Thanks to Skinny for the fun.

  6. Just the ticket for a most enjoyable NTSPP – nothing too easy but equally nothing impossible, although like Huntsman I’m not particularly au fait with our Poet Laureate.
    Crowded podium hosts 6,7,11&20a plus 2,5,7&21d.

    Many thanks, Skinny, and the best of seasonal wishes to you and yours.

  7. An excellent puzzle that had us head-scratching and chuckling all the way through. Felt very clever when we got 15a, who was new to us, with just one checking letter in place. Last two in were 21d and 1d.
    Thanks Skinny.

  8. I’ve enjoyed this but still have four that I can’t do which is going to drive me mad!
    Never mind – can’t win ’em all – but it will drive me mad!!
    Thanks to Skinny for the crossword and, in advance, to Prolixic? If I’ve got that right it’ll be the first time in many weeks!

      1. Grrrrr – not at you, Sue, but at me for being wrong, yet again. I didn’t know that Skinny was a nationally published setter.

        1. I sometimes forget who is or isn’t nationally published. I have three ways of checking – search this site to see if I’ve blogged them before; do a site search on 15sq as most of the newer setters appear in the Independent; and if all else fails, ask Prolixic!

  9. Excellent early Sunday morning entertainment Skinny. There’s one in the North that I’ve yet to parse but other than that I managed to unravel and understand it all and thoroughly enjoyed doing so.
    I’ve ticked 6,7,11,13&24a plus 2,5&6d for special mention.
    Thanks Skinny and in advance to CS.

  10. Thanks to all for comments, and to Crypticsue for the excellent blog. I really enjoyed putting this one together, and pleased you all enjoyed it too.

    Quick note on 9a – original intention was to to have COL (pass) removed from COLLAPSE to give LAPSE, but it’s good either way. I live a few miles away from SIMON ARMITAGE, and wanted to get the (only just) West Yorkshire resident in.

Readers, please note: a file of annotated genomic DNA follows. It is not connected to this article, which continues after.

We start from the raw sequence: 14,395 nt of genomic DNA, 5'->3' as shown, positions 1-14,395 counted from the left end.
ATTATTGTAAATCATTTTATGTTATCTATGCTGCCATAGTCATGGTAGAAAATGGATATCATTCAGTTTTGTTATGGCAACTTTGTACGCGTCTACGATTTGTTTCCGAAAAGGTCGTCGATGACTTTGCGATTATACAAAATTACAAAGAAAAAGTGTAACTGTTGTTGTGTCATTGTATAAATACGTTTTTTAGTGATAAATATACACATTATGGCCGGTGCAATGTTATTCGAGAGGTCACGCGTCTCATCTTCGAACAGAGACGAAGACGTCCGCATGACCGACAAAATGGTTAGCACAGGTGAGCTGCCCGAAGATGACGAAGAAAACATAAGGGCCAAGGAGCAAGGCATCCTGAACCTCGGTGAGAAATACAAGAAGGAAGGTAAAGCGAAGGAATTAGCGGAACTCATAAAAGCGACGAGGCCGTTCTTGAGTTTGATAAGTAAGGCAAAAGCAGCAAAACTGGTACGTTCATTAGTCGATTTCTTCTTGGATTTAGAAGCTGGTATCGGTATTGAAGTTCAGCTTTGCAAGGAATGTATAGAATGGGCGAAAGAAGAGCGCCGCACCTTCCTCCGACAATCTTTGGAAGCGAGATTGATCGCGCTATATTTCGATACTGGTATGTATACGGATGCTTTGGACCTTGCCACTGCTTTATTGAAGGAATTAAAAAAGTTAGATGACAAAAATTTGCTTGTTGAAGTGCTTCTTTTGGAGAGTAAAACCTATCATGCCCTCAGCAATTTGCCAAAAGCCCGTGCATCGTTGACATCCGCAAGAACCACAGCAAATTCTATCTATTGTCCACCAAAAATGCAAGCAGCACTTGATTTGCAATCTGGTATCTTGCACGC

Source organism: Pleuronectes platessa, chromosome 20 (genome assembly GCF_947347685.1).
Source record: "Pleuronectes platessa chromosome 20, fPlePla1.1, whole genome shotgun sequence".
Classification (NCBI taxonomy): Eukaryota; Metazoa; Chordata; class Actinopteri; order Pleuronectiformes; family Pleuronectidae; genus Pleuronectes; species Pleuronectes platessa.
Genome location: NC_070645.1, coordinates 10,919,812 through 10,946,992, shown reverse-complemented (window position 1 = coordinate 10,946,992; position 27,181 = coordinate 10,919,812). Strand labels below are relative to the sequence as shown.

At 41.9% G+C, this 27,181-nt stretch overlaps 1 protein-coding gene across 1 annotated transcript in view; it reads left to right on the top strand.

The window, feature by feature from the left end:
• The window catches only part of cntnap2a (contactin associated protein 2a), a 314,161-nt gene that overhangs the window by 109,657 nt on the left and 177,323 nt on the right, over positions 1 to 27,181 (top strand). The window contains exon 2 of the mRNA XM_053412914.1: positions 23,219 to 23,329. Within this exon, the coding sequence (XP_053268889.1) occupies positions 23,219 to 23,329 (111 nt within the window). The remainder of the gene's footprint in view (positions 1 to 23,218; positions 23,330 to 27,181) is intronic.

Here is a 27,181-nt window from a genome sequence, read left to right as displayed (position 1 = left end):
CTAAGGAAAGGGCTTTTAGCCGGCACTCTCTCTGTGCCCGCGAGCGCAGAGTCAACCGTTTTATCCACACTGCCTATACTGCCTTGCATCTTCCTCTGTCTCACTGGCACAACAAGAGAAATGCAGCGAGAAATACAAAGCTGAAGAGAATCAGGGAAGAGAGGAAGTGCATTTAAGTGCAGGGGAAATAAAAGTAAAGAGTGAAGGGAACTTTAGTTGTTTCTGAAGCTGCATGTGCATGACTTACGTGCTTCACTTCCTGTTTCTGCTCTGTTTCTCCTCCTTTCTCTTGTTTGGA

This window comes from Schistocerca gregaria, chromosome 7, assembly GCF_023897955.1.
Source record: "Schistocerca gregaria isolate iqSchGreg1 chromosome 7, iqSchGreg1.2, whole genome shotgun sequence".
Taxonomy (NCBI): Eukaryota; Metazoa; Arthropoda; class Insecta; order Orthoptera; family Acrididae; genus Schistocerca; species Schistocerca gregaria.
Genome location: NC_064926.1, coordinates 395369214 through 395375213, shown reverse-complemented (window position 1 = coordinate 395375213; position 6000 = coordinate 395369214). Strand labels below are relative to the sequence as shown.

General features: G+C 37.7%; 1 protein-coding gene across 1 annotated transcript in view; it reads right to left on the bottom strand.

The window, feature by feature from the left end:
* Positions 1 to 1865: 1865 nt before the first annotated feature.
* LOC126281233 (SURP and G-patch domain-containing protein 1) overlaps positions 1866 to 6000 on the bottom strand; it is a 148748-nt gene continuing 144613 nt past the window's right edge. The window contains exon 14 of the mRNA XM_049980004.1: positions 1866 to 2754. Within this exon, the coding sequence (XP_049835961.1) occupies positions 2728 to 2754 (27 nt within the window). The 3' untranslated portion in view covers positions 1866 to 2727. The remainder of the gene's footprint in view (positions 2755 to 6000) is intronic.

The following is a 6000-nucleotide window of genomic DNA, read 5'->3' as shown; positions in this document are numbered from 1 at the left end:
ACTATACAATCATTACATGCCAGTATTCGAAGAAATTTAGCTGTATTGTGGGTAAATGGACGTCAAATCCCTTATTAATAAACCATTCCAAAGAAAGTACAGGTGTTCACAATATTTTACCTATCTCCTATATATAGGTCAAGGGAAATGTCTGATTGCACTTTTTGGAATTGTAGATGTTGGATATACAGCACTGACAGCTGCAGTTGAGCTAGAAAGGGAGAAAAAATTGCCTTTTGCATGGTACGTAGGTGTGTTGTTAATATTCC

Thanks to all again, and the very best to you and yours for the festive season.

  11. Many thanks for the review, CS, I think the ‘point setter’ was perhaps a generational issue – my mother-in-law said exactly the same!
    Glad you enjoyed putting this one together, Skinny, we certainly enjoyed solving it.

    1. One of the presenters on Radio Kent was discussing his inability to keep a point setter alive so I think the ‘issue’ has carried on to other generations ;)

  12. A very pleasant solve with just the right amount of challenge. Thanks, Skinny – and thanks, CS, for the review and illustrations.

  13. Thank you, Skinny, for an entertaining challenge. I had many ticks alongside the clues, my favourites being 9a (I did spot col :-) ), 1d, 6d, 8d, 21d and the clever 24a/6d combo. Frustratingly, 20a had me stumped, even though I proposed A-DAMSON (also A-RAISIN) I didn’t recognise this as a word. I didn’t write it down, at which point I would have changed intonation and read ADAM-SON :roll: Having just completed NTSPP-568 with its 13 authors, perhaps I wasn’t ready to recognise another one!